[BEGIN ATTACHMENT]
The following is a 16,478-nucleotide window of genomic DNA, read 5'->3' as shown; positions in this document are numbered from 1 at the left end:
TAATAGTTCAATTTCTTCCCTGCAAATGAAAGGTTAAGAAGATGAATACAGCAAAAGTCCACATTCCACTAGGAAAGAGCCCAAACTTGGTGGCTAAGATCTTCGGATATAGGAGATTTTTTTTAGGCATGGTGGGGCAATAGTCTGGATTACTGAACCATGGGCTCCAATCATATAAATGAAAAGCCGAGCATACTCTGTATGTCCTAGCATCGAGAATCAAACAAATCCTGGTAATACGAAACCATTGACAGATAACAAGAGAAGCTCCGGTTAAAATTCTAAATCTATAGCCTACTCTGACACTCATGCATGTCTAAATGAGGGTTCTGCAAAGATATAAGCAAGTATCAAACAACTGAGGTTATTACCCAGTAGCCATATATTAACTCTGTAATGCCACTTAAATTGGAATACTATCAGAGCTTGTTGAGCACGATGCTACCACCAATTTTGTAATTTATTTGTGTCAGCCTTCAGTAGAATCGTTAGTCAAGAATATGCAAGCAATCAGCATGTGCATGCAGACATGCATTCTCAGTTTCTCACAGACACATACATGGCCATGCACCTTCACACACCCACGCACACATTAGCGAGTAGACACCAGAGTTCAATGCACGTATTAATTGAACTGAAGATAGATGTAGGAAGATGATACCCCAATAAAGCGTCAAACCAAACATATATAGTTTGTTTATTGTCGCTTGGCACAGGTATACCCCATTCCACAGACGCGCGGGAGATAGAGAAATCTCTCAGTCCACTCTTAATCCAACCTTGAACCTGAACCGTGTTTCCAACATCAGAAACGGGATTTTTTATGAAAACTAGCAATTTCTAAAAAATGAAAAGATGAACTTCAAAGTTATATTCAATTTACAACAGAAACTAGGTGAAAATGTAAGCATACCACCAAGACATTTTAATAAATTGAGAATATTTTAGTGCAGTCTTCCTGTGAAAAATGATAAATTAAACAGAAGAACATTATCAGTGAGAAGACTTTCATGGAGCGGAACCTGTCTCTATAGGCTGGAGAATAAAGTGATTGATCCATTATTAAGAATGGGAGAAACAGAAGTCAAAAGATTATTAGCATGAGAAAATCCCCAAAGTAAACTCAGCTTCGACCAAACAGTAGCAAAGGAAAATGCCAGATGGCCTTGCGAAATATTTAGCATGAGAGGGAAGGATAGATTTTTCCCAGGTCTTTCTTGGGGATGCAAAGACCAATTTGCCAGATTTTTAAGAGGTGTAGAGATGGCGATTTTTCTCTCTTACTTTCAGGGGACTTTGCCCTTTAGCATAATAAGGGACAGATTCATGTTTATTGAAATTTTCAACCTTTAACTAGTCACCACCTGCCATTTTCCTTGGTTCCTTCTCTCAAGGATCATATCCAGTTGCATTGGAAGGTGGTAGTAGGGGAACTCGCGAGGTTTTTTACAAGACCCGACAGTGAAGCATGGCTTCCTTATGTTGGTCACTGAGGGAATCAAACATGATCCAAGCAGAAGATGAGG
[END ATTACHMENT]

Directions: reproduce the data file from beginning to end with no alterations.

The following is a 16,478-nucleotide window of genomic DNA, read 5'->3' as shown; positions in this document are numbered from 1 at the left end:
TAATAGTTCAATTTCTTCCCTGCAAATGAAAGGTTAAGAAGATGAATACAGCAAAAGTCCACATTCCACTAGGAAAGAGCCCAAACTTGGTGGCTAAGATCTTCGGATATAGGAGATTTTTTTTAGGCATGGTGGGGCAATAGTCTGGATTACTGAACCATGGGCTCCAATCATATAAATGAAAAGCCGAGCATACTCTGTATGTCCTAGCATCGAGAATCAAACAAATCCTGGTAATACGAAACCATTGACAGATAACAAGAGAAGCTCCGGTTAAAATTCTAAATCTATAGCCTACTCTGACACTCATGCATGTCTAAATGAGGGTTCTGCAAAGATATAAGCAAGTATCAAACAACTGAGGTTATTACCCAGTAGCCATATATTAACTCTGTAATGCCACTTAAATTGGAATACTATCAGAGCTTGTTGAGCACGATGCTACCACCAATTTTGTAATTTATTTGTGTCAGCCTTCAGTAGAATCGTTAGTCAAGAATATGCAAGCAATCAGCATGTGCATGCAGACATGCATTCTCAGTTTCTCACAGACACATACATGGCCATGCACCTTCACACACCCACGCACACATTAGCGAGTAGACACCAGAGTTCAATGCACGTATTAATTGAACTGAAGATAGATGTAGGAAGATGATACCCCAATAAAGCGTCAAACCAAACATATATAGTTTGTTTATTGTCGCTTGGCACAGGTATACCCCATTCCACAGACGCGCGGGAGATAGAGAAATCTCTCAGTCCACTCTTAATCCAACCTTGAACCTGAACCGTGTTTCCAACATCAGAAACGGGATTTTTTATGAAAACTAGCAATTTCTAAAAAATGAAAAGATGAACTTCAAAGTTATATTCAATTTACAACAGAAACTAGGTGAAAATGTAAGCATACCACCAAGACATTTTAATAAATTGAGAATATTTTAGTGCAGTCTTCCTGTGAAAAATGATAAATTAAACAGAAGAACATTATCAGTGAGAAGACTTTCATGGAGCGGAACCTGTCTCTATAGGCTGGAGAATAAAGTGATTGATCCATTATTAAGAATGGGAGAAACAGAAGTCAAAAGATTATTAGCATGAGAAAATCCCCAAAGTAAACTCAGCTTCGACCAAACAGTAGCAAAGGAAAATGCCAGATGGCCTTGCGAAATATTTAGCATGAGAGGGAAGGATAGATTTTTCCCAGGTCTTTCTTGGGGATGCAAAGACCAATTTGCCAGATTTTTAAGAGGTGTAGAGATGGCGATTTTTCTCTCTTACTTTCAGGGGACTTTGCCCTTTAGCATAATAAGGGACAGATTCATGTTTATTGAAATTTTCAACCTTTAACTAGTCACCACCTGCCATTTTCCTTGGTTCCTTCTCTCAAGGATCATATCCAGTTGCATTGGAAGGTGGTAGTAGGGGAACTCGCGAGGTTTTTTACAAGACCCGACAGTGAAGCATGGCTTCCTTATGTTGGTCACTGAGGGAATCAAACATGATCCAAGCAGAAGATGAGG